Early Life

Pocahontas's father was Powhatan, the leader of a group of Indian tribes. They lived in an area of Virginia they called Tsenacommacah.

Historians think Pocahontas was born around 1595. Many people think of Pocahontas as a princess because her father was a chief. Still, her childhood was probably average for someone in her tribal group. She learned how to gather food and firewood, how to farm and how to build thatched houses. She also helped with preparing feasts.

Like many Indians who spoke her language, Pocahontas probably had several names. She used the name Pocahontas as a child.

Saving John Smith

Pocahontas was linked to the English colonists through Captain John Smith. He first arrived in Virginia in 1607. Later that year, Smith was captured by a Powahatan hunting party and brought to Powhatan's home.

In his 1608 retelling of what happened next, Smith ate a large feast and met with Powhatan. He did not meet Pocahontas until a few months later.

In 1616, though, Smith changed his story. He described Pocahontas' act of selflessness: "... at the minute of my execution", he wrote, Pocahontas risked "the beating out of her own brains to save mine." Instead, Smith wrote, she convinced her father to let him go. Smith added to this story in a book he wrote years later.

Historians do not think these later versions are correct. It is also possible that Smith was not going to be killed at all. What he experienced may have been a ceremony to make him a part of Pocahontas's tribe.

Pocahontas became friends with Smith. She often brought the colonists food. But there is little proof to suggest she and Smith were in love.

In 1609, John Smith returned to England for medical care. The English told the Indians he had died. According to another colonist, Pocahontas married a warrior called Kocoum before 1612.

Captivity And Later Life

Pocahontas was captured the next year, during a war between the settlers and the Powhatan. Captain Samuel Argall and some Native Americans working with him tricked Pocahontas into boarding his ship. He kidnapped her and demanded the release of English prisoners and supplies. Chief Powhatan refused.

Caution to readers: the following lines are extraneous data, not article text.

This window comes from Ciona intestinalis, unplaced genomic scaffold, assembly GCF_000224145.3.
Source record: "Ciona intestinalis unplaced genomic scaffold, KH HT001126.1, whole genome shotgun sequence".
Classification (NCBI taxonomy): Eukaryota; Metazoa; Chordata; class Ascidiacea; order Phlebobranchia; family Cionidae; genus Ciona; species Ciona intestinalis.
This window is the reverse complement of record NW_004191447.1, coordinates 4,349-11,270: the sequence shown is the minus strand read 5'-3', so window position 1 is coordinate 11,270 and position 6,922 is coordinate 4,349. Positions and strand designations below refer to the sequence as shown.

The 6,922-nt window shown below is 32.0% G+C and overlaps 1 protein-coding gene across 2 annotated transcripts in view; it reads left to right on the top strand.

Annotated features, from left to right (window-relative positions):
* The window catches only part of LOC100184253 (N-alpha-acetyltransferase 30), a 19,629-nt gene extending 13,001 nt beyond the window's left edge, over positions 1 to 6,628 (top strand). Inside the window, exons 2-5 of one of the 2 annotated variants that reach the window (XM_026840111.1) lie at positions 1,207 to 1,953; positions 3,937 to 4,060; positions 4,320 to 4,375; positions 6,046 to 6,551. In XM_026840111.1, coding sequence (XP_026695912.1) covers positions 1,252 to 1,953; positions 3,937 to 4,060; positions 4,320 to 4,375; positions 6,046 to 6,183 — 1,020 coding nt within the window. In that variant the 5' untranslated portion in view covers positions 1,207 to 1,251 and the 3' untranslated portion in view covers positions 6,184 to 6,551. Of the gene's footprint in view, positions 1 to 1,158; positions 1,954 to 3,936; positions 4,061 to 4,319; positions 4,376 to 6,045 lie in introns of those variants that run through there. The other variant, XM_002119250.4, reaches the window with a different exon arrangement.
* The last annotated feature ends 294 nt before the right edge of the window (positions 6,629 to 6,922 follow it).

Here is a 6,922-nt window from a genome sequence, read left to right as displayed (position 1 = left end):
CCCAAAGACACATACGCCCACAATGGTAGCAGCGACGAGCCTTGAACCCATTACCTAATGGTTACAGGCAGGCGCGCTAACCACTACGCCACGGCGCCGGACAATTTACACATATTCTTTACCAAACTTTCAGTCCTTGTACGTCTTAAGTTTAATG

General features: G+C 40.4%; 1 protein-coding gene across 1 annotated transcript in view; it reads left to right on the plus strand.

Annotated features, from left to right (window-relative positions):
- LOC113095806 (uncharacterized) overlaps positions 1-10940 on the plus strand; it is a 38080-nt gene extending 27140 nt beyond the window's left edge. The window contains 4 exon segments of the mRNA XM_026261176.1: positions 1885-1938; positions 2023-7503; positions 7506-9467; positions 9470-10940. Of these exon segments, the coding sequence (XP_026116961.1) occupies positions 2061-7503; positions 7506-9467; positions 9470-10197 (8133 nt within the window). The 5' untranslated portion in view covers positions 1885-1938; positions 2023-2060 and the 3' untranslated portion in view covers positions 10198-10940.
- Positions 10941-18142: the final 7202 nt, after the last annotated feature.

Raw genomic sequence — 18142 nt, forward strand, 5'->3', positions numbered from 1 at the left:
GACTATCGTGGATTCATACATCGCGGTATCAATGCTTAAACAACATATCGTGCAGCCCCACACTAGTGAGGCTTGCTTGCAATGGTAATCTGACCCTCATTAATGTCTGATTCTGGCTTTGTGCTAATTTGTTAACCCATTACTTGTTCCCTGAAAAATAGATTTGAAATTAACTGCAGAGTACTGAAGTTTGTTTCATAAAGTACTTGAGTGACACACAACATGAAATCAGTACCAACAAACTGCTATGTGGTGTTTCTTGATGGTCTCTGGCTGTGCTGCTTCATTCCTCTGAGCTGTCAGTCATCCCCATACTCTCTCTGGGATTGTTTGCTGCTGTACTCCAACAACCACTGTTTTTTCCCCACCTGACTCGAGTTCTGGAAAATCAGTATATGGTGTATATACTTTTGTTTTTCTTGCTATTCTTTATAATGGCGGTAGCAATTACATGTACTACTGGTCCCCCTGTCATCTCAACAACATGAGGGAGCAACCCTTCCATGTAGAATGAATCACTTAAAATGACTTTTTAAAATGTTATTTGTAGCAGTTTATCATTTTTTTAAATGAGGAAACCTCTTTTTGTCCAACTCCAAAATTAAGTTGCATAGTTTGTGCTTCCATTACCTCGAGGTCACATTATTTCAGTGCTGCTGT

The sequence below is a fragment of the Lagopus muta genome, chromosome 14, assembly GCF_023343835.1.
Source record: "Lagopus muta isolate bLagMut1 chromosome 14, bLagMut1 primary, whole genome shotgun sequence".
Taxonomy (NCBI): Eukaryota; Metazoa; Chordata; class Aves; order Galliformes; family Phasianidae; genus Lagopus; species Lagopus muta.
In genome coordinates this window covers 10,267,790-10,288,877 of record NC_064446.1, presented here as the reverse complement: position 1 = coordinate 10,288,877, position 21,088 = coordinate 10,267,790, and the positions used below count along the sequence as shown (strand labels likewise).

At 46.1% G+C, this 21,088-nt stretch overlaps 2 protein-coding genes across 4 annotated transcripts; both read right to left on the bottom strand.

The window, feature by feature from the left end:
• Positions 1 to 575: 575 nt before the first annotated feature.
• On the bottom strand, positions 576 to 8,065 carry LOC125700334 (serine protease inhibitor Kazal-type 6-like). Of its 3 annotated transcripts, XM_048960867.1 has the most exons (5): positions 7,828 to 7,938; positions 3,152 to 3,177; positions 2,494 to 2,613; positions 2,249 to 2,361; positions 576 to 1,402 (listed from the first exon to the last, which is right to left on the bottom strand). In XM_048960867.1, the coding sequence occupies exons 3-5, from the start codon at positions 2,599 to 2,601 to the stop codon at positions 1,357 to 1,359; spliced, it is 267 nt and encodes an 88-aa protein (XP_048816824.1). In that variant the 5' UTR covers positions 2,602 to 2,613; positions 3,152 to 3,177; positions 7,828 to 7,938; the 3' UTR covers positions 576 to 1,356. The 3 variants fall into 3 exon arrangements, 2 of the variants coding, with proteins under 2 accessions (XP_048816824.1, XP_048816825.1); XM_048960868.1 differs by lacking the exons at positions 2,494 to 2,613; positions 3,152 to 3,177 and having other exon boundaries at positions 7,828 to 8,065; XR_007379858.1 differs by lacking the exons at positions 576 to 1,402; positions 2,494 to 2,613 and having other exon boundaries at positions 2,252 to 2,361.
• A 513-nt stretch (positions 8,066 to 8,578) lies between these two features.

During Pocahontas' year as an English prisoner, a minister named Alexander Whitaker taught her about Christianity and helped her with English. Whitaker baptized Pocahontas. He gave her a Christian name, Rebecca.

In March 1614, there was a conflict between the English and the Powhatans. The English allowed Pocahontas to talk to her Powhatan family. According to English sources, Pocahontas told her family she wanted to stay with the English.

Pocahontas met John Rolfe while she was a prisoner. In a letter, he said he loved Pocahontas. He said he believed Christian marriage would save her soul. It is not known how Pocahontas felt about John Rolfe. Rolfe and Pocahontas got married on April 5, 1614. In 1615, she gave birth to her son, Thomas.

She and her husband traveled to England in 1616. She was treated very well there.

In March of 1617, the Rolfes boarded a ship to return to Virginia. Pocahontas soon fell ill. She was taken ashore and died of her illness, possibly pneumonia or tuberculosis. Her funeral took place on March 21, 1617, in Gravesend, England.

Popular Legend

Not very much about Pocahontas is known, though she is written about a lot. She was important to the Europeans. Her story helped them show something to the other Europeans. She showed that Native Americans could change. They could become more like the Europeans.

Some of the stories about Pocahontas are made-up but she is still one of the most famous Native Americans in history.